Heparin-induced Thrombocytopenia Associated with Fondaparinux

Beng H. Chong, MBBS, PhD, FRACP and James J.H. Chong, MBBS, FRACP

Heparin-induced Thrombocytopenia Associated with Fondaparinux

Beng H. Chong, MBBS, PhD, FRACP1 and James J.H. Chong, MBBS, FRACP2

1Haematology Department, St George Hospital; Department of Medicine, St George Clinical School, University of New South Wales; 2Victor Chang Cardiac Research Institute, Sydney, NSW, Australia


Fondaparinux (Arixtra, GlaxoSmithKline) is a new indirect anti-factor Xa anticoagulant of the heparin family. Unlike unfractionated heparin (UFH) and low molecular weight heparin (LMWH), which are proteoglycans isolated from animal tissues, fondaparinux is a synthetic compound. It comprises the 5 sugar moieties that mediate the anticoagulant activity of UFH and LMWH.

Recently, a few cases of thrombocytopenia associated with the use of fondaparinux have been reported.1-4 In most of these cases2-4 the thrombocytopenia was induced initially by prior administration of UFH or LMWH. Therefore, it remains unclear in these patients whether fondaparinux actually caused the thrombocytopenia. For fondaparinux to be implicated as the cause of the thrombocytopenia, certain conditions must be met.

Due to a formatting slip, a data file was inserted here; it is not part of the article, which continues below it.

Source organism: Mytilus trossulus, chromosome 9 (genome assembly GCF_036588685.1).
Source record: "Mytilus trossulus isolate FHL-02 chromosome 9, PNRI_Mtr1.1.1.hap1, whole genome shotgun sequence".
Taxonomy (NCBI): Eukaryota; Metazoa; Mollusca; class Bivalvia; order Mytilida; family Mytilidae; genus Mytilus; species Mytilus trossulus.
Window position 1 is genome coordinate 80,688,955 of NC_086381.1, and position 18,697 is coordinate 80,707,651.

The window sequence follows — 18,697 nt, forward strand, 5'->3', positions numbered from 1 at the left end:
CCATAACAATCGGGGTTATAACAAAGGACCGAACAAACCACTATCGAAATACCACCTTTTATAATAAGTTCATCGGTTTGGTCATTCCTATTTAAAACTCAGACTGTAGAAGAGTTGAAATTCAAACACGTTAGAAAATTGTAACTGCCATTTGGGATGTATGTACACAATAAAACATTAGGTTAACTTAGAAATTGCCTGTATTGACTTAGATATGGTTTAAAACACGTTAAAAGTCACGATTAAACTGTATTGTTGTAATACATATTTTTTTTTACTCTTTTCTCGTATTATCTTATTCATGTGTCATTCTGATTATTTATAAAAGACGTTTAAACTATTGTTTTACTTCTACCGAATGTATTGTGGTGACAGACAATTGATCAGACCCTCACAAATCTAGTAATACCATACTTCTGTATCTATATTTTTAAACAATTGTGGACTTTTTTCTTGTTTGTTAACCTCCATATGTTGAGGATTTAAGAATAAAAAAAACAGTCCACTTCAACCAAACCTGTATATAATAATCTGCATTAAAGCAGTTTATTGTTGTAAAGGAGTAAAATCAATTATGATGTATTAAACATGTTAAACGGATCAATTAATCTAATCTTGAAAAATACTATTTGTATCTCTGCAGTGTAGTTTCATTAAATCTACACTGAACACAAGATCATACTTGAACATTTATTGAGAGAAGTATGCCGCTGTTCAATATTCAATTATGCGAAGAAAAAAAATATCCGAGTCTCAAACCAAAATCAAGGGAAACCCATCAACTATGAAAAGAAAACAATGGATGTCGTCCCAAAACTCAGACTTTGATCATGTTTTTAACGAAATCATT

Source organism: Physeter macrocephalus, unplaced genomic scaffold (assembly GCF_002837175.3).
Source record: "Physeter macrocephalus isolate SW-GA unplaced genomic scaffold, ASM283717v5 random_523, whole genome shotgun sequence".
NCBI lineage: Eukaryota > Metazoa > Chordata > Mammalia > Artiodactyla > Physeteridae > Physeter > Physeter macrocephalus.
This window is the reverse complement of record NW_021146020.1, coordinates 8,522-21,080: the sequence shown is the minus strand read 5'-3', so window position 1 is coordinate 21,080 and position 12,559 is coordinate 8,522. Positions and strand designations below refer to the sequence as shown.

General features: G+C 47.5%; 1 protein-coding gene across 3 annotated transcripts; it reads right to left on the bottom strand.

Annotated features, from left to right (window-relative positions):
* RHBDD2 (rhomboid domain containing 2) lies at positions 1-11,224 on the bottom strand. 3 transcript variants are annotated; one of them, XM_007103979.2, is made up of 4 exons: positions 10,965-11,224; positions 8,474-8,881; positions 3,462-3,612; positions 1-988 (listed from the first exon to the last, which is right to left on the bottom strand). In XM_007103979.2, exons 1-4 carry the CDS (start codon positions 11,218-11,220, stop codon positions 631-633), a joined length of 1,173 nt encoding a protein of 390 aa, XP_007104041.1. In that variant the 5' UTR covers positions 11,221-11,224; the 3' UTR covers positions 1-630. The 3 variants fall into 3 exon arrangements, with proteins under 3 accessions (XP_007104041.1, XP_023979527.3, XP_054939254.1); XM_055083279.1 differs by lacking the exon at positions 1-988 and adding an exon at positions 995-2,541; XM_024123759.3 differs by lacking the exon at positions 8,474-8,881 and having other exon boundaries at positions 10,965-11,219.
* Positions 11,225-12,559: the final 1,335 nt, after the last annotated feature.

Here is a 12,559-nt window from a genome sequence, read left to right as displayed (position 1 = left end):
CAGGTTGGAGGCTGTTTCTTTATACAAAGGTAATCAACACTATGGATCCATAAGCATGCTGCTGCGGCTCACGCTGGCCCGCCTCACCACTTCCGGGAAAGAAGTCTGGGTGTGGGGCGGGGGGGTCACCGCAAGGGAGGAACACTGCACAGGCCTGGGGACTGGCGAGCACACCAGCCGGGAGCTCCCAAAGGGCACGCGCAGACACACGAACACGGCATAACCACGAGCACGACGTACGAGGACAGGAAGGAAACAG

Fondaparinux-associated Thrombocytopenia Pathophysiology

Since fondaparinux is a heparin-like drug, an interesting question is, “Can fondaparinux cause HIT?” HIT is a clinical syndrome that is quite different from other drug-induced thrombocytopenias (DITs) such as thrombocytopenia induced by quinine.5 The thrombocytopenia in HIT is not severe compared with other DITs,6 and thrombosis, but not bleeding, is a prominent feature.7

Pathophysiologically, HIT differs from other DITs in that the immunoglobulin (Ig) G antibody in HIT reacts with a drug/plasma protein complex (ie, heparin/platelet factor 4 [PF4] complex).6,7 The antibody/antigen complex is bound by the IgG Fc domain7 to Fc gamma RIIa receptors on platelets, cross-linking the Fc receptors and inducing platelet activation, platelet microparticle formation, and thrombin generation,6 leading to thromboembolic complications in patients with HIT. The thromboembolism is frequently severe, extensive, and potentially disabling or fatal. The antibody in other DITs rarely causes platelet activation and seldom leads to thromboembolism.5